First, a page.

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This week saw the announcement that China has increased its gold reserves by 5.91 more tons for the month of August. The new figures mean that their aggregate official gold buys for year 2019 are up to nearly 100 tons, per data out of the People's Bank of China this past weekend. It marked the ninth consecutive month that China has bought gold in the country's continuing endeavors to diversify its massive reserves away from American dollars. The news is all the more significant as China is not even the largest central bank purchaser of gold for the year.
Trade War and Sanctions Encouraging China and Russia to Diversify Out of Dollars
China and Russia have been vying for the top spot of largest central bank gold buyer this year. A National Australia Bank economist revealed to Bloomberg that he anticipates the two nations will keep purchasing gold going forward. He argued that trade war restrictions against China and sanctions (on countries like Russia and Iran) are providing:
“an incentive for these central banks to diversify. Also, with increasing political and economic uncertainty prevailing, gold provides an ideal hedge, and will, therefore, be sought after by central banks globally.”
As much gold as China has already purchased this year, Russia has bought up still more of the yellow metal. Through the month of July, the Central Bank of Russia had bought 106 tons of gold for 2019. Data from the World Gold Council showed that Russia purchased 12.2 tons in gold for the month of July as well. Russia's acquisition raised global central bank net purchases to 13.9 tons for the month (with gross purchases reaching 36.4 tons for July).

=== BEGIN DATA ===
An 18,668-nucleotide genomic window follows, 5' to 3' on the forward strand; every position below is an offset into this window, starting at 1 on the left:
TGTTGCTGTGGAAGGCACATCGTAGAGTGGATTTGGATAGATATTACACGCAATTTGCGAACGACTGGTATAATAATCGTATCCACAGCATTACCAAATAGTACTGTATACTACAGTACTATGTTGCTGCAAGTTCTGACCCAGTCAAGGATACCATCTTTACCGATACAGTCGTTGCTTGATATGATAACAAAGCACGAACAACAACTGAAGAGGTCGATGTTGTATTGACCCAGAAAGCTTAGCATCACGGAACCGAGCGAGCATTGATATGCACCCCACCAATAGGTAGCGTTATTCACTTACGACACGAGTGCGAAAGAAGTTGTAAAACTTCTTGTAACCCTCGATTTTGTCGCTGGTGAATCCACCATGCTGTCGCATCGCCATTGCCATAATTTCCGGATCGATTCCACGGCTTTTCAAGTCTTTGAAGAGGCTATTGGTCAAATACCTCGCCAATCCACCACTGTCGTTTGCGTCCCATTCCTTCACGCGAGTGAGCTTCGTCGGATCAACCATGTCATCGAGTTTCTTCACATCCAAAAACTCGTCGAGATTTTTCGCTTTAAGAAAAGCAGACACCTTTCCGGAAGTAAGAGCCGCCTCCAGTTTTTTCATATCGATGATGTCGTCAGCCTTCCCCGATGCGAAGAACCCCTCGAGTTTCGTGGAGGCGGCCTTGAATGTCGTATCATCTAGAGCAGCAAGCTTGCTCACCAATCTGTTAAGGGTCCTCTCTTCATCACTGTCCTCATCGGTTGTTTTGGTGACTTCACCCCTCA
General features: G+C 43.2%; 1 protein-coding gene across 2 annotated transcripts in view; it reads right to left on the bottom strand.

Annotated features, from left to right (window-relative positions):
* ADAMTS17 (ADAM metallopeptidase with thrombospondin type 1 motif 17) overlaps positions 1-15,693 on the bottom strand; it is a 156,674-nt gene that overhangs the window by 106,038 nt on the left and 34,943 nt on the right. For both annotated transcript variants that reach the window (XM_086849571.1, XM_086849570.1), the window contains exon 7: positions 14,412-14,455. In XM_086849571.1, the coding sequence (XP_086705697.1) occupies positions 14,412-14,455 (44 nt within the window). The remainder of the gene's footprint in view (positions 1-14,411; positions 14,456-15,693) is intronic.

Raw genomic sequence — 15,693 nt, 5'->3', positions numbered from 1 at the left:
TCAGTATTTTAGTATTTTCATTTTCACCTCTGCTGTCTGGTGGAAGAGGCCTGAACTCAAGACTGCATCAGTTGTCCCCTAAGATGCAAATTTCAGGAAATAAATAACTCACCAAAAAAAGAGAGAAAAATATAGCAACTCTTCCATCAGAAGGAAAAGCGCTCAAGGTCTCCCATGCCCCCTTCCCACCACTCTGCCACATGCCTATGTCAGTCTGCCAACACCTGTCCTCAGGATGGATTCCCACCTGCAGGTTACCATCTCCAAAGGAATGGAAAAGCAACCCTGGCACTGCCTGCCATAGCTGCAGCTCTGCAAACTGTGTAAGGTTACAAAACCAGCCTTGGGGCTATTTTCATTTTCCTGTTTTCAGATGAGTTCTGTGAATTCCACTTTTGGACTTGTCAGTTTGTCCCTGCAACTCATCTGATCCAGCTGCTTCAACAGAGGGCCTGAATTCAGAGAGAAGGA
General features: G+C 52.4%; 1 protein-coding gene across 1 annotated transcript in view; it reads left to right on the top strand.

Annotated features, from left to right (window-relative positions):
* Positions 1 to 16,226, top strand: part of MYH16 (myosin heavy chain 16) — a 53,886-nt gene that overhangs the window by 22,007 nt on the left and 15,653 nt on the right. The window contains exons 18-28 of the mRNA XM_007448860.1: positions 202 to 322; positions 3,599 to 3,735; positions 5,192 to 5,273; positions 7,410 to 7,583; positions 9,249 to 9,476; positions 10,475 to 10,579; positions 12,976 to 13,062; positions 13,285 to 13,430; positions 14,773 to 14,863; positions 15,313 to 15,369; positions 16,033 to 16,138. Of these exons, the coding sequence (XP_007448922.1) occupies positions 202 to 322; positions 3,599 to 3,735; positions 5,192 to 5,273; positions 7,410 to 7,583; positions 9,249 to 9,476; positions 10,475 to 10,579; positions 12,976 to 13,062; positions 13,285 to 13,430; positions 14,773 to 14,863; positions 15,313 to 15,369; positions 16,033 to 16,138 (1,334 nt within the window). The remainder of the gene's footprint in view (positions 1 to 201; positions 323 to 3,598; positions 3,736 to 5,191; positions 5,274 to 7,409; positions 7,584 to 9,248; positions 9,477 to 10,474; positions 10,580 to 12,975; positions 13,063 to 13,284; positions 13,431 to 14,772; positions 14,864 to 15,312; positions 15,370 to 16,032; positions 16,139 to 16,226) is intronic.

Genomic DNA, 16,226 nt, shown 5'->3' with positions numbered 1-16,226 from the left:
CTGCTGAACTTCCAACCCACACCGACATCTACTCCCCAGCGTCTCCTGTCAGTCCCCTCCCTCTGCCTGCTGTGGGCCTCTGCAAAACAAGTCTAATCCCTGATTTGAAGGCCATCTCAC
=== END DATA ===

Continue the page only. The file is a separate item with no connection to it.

China Is Using Gold To Back Its Rise To Superpower Status
China (as well as gold buying nations like Russia) is using its gold purchases for a specific set of larger geopolitical end goals. These nations are seeking to reduce the dollar's international hegemony and ability for the U.S. to weaponize the dollar in foreign policy. Analyst Brett Arends in MarketWatch explained that:
“Some of America's biggest geopolitical rivals were stockpiling gold. Especially China and Russia… And there's an obvious reason for China to buy gold. It wants to break up the global hegemony of the U.S. dollar – the hegemony that former French President Charles de Gaulle called America's ‘exorbitant privilege.' It wants to make its own currency, the renminbi, a world player… Buying gold bullion is a natural move. Gold reserves should add to world confidence in the Chinese currency.”
It was only back in December of 2018 that the People's Bank of China revealed its first new gold reserves purchases dating back to 2016. China has a history of waiting longer periods of time to announce additions of gold to its holdings, then without warning announcing a significant addition to its reserves. Back in 2009, the country discontinued gold holdings reports for more than five years. In June of 2015, they suddenly shocked the world by revealing that their gold assets had increased by 57 percent. The country added another 185 tons in the 16 months following before they stopped updating totals once again.
In its previous gold buying bonanza, China worked tirelessly to get its currency included in the benchmark currency basket of the International Monetary Fund. Yet a number of analysts believe that China inventories a much greater amount of the yellow metal than they officially declare even today. One analyst Jim Rickards discussed the rampant speculation that China holds up to several thousand tons more in gold “off the books” in another government entity called SAFE — the State Administration for Foreign Exchange.